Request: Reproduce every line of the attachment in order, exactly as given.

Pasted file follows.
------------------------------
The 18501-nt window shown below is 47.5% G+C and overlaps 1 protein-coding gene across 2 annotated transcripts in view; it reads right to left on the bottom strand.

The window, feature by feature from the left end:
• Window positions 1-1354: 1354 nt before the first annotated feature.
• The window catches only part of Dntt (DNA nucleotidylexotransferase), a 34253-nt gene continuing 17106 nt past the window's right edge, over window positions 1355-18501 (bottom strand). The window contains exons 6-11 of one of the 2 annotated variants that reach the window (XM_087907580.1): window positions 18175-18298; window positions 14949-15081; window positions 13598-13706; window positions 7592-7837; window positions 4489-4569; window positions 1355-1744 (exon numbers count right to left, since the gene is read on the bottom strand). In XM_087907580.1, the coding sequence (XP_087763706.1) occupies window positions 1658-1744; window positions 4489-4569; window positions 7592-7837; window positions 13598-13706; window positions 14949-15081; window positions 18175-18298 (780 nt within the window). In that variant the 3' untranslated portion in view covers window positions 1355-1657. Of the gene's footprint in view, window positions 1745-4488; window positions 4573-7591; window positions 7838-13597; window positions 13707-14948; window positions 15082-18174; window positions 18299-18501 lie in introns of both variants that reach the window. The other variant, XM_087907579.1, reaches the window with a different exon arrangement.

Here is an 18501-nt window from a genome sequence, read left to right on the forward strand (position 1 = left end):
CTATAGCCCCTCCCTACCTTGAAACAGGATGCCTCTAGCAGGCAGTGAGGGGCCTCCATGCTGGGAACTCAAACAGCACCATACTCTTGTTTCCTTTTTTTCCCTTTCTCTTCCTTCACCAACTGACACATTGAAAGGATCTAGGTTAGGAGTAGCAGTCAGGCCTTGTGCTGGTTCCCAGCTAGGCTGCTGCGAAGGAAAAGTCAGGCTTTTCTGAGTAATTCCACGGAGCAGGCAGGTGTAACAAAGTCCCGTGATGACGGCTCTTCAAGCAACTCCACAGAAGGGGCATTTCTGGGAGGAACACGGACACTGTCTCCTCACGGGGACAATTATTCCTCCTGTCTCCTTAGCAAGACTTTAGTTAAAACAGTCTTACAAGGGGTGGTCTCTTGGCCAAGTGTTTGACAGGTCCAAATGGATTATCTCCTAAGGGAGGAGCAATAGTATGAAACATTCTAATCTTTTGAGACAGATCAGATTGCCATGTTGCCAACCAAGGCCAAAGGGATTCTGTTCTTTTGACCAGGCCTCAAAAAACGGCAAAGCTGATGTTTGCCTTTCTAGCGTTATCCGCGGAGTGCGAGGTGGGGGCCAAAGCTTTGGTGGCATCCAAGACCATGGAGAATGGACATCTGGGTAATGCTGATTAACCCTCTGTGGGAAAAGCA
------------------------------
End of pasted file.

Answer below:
The 18501-nt window shown below is 47.5% G+C and overlaps 1 protein-coding gene across 2 annotated transcripts in view; it reads right to left on the bottom strand.

The window, feature by feature from the left end:
• Window positions 1-1354: 1354 nt before the first annotated feature.
• The window catches only part of Dntt (DNA nucleotidylexotransferase), a 34253-nt gene continuing 17106 nt past the window's right edge, over window positions 1355-18501 (bottom strand). The window contains exons 6-11 of one of the 2 annotated variants that reach the window (XM_087907580.1): window positions 18175-18298; window positions 14949-15081; window positions 13598-13706; window positions 7592-7837; window positions 4489-4569; window positions 1355-1744 (exon numbers count right to left, since the gene is read on the bottom strand). In XM_087907580.1, the coding sequence (XP_087763706.1) occupies window positions 1658-1744; window positions 4489-4569; window positions 7592-7837; window positions 13598-13706; window positions 14949-15081; window positions 18175-18298 (780 nt within the window). In that variant the 3' untranslated portion in view covers window positions 1355-1657. Of the gene's footprint in view, window positions 1745-4488; window positions 4573-7591; window positions 7838-13597; window positions 13707-14948; window positions 15082-18174; window positions 18299-18501 lie in introns of both variants that reach the window. The other variant, XM_087907579.1, reaches the window with a different exon arrangement.

Here is an 18501-nt window from a genome sequence, read left to right on the forward strand (position 1 = left end):
CTATAGCCCCTCCCTACCTTGAAACAGGATGCCTCTAGCAGGCAGTGAGGGGCCTCCATGCTGGGAACTCAAACAGCACCATACTCTTGTTTCCTTTTTTTCCCTTTCTCTTCCTTCACCAACTGACACATTGAAAGGATCTAGGTTAGGAGTAGCAGTCAGGCCTTGTGCTGGTTCCCAGCTAGGCTGCTGCGAAGGAAAAGTCAGGCTTTTCTGAGTAATTCCACGGAGCAGGCAGGTGTAACAAAGTCCCGTGATGACGGCTCTTCAAGCAACTCCACAGAAGGGGCATTTCTGGGAGGAACACGGACACTGTCTCCTCACGGGGACAATTATTCCTCCTGTCTCCTTAGCAAGACTTTAGTTAAAACAGTCTTACAAGGGGTGGTCTCTTGGCCAAGTGTTTGACAGGTCCAAATGGATTATCTCCTAAGGGAGGAGCAATAGTATGAAACATTCTAATCTTTTGAGACAGATCAGATTGCCATGTTGCCAACCAAGGCCAAAGGGATTCTGTTCTTTTGACCAGGCCTCAAAAAACGGCAAAGCTGATGTTTGCCTTTCTAGCGTTATCCGCGGAGTGCGAGGTGGGGGCCAAAGCTTTGGTGGCATCCAAGACCATGGAGAATGGACATCTGGGTAATGCTGATTAACCCTCTGTGGGAAAAGCA